Jane Austen’s writing has been placed in the same category as that of Shakespeare and Dickens. As we see today it has stood the test of time. Austen’s literature has been a template for creative writing for years after its original publication.
It also has impacted popular culture today in the way of movies and organizations.

Many authors today have built off of Jane Austen’s previous works. This is mostly seen in sequels to Pride and Prejudice, which is considered to be Austen’s masterpiece. For example, Elizabeth Aston wrote a sequel about the children of Mr. Darcy and Miss Elizabeth Bennet entitled Mr. Darcy’s Daughters and later a sequel to that called The Exploits and Adventures of Miss Alethea Darcy. Emma Tennant, a British writer also wrote a sequel called Pemberley. There was also a novel made into a movie in 2007 named The Jane Austen Book Club, a story about six people who personify the main characters of Austen’s novels. Jane Austen also is the focus of historical fiction, like Syrie James’ The Lost Memoirs of Jane Austen. Not only has popular culture flattered Austen’s writing through imitation and incorporation to future novels, it has created movies about Jane Austen and film adaptations of her novels.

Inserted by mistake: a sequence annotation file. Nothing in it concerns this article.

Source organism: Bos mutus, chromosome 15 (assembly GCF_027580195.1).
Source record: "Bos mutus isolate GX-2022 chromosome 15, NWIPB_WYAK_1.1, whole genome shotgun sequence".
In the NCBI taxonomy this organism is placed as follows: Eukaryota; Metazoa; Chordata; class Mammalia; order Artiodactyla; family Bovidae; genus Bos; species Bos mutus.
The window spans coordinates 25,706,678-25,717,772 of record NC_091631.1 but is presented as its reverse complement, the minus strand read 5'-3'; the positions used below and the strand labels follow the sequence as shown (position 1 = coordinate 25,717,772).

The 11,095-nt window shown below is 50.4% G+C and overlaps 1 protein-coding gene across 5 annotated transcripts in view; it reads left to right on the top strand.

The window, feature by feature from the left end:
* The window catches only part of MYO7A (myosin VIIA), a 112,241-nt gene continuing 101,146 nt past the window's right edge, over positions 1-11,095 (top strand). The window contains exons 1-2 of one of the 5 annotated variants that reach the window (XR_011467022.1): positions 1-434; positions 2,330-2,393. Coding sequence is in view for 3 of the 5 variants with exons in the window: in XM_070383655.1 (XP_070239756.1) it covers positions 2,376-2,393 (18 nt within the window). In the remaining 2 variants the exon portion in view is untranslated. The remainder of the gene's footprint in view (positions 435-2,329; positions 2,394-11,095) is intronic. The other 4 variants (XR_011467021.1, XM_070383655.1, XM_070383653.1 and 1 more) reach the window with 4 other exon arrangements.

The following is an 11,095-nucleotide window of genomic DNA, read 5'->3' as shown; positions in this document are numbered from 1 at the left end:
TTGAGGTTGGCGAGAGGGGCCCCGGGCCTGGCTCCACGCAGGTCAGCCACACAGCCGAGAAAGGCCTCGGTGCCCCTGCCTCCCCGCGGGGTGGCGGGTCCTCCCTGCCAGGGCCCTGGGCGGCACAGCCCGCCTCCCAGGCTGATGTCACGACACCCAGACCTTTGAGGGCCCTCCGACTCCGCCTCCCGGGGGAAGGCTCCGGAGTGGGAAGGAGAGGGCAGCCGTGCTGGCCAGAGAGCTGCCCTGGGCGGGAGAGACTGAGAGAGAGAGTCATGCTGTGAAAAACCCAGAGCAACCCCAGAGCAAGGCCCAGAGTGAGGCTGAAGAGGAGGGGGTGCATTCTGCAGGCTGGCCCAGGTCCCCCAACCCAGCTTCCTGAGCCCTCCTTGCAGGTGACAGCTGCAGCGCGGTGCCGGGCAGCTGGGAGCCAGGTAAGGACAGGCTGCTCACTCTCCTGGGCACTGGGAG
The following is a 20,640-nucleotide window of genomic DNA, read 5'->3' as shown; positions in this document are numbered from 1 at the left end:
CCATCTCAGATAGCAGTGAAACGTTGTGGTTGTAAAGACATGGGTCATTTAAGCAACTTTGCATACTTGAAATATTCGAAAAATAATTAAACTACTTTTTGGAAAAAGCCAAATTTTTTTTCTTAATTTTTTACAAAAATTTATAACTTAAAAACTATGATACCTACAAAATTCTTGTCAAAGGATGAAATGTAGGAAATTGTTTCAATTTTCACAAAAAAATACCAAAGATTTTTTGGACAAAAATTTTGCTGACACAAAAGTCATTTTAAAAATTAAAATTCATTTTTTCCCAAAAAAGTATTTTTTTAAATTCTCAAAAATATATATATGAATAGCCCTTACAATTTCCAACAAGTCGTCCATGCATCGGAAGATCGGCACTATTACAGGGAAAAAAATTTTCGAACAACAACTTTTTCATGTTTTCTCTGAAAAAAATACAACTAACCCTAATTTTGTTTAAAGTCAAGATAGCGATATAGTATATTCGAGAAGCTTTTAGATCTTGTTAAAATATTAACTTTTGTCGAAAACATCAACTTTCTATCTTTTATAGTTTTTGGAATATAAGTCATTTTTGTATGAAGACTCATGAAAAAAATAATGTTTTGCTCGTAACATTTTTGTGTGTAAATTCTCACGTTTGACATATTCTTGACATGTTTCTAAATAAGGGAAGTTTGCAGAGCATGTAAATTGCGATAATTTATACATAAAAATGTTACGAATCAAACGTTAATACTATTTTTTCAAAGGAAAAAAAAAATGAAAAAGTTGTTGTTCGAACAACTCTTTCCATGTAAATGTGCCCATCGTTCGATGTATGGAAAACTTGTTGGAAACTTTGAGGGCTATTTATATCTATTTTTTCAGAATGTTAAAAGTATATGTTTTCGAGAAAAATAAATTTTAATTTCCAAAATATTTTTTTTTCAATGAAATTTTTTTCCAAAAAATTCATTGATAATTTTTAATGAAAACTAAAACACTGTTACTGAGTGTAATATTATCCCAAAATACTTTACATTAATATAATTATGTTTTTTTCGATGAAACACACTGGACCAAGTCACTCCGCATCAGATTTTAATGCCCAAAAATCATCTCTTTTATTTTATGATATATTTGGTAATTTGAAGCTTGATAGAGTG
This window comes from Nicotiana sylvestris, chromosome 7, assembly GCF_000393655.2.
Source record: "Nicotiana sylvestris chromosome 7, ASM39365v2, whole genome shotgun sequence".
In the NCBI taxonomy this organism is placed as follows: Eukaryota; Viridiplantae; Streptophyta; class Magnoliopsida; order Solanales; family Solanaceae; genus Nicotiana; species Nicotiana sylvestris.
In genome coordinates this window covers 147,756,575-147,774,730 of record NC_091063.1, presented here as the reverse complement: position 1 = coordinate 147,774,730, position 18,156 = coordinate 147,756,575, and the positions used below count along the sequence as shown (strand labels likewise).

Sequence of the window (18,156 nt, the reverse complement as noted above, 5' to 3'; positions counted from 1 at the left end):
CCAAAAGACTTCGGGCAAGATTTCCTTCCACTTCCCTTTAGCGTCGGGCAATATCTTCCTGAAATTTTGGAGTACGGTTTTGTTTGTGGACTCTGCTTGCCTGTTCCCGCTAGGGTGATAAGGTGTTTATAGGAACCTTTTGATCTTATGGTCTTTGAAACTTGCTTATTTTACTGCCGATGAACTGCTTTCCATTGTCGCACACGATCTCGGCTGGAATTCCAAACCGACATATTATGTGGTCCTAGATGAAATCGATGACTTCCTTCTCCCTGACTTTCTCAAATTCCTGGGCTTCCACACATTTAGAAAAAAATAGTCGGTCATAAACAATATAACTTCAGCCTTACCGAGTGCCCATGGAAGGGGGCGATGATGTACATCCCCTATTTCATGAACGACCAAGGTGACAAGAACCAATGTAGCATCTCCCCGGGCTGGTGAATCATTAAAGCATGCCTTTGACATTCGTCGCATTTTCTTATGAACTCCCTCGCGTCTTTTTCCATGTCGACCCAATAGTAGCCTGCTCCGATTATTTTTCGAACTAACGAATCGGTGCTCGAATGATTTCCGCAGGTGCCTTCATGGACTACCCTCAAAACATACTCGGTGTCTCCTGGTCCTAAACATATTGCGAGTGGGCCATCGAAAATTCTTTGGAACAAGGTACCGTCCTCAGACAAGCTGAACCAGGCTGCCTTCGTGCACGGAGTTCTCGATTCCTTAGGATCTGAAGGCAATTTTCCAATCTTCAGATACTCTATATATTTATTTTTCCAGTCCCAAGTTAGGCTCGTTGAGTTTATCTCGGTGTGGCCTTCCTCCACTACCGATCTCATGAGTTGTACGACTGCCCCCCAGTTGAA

One of the most famous showings of her movies was during the Jane Austen Season. This was a season that took place in England in 2007 and 2008 that made new films based on Austen’s novels. Among these film adaptations the movie Miss Austen Regrets was shown about Austen as an old woman pondering her youth. Also during 2008 the movie Becoming Jane came to the big screen, depicting Austen’s love affair with Thomas Lefroy in her youth. In addition to these movies, many film adaptations have been created over the years for the fans of her novels.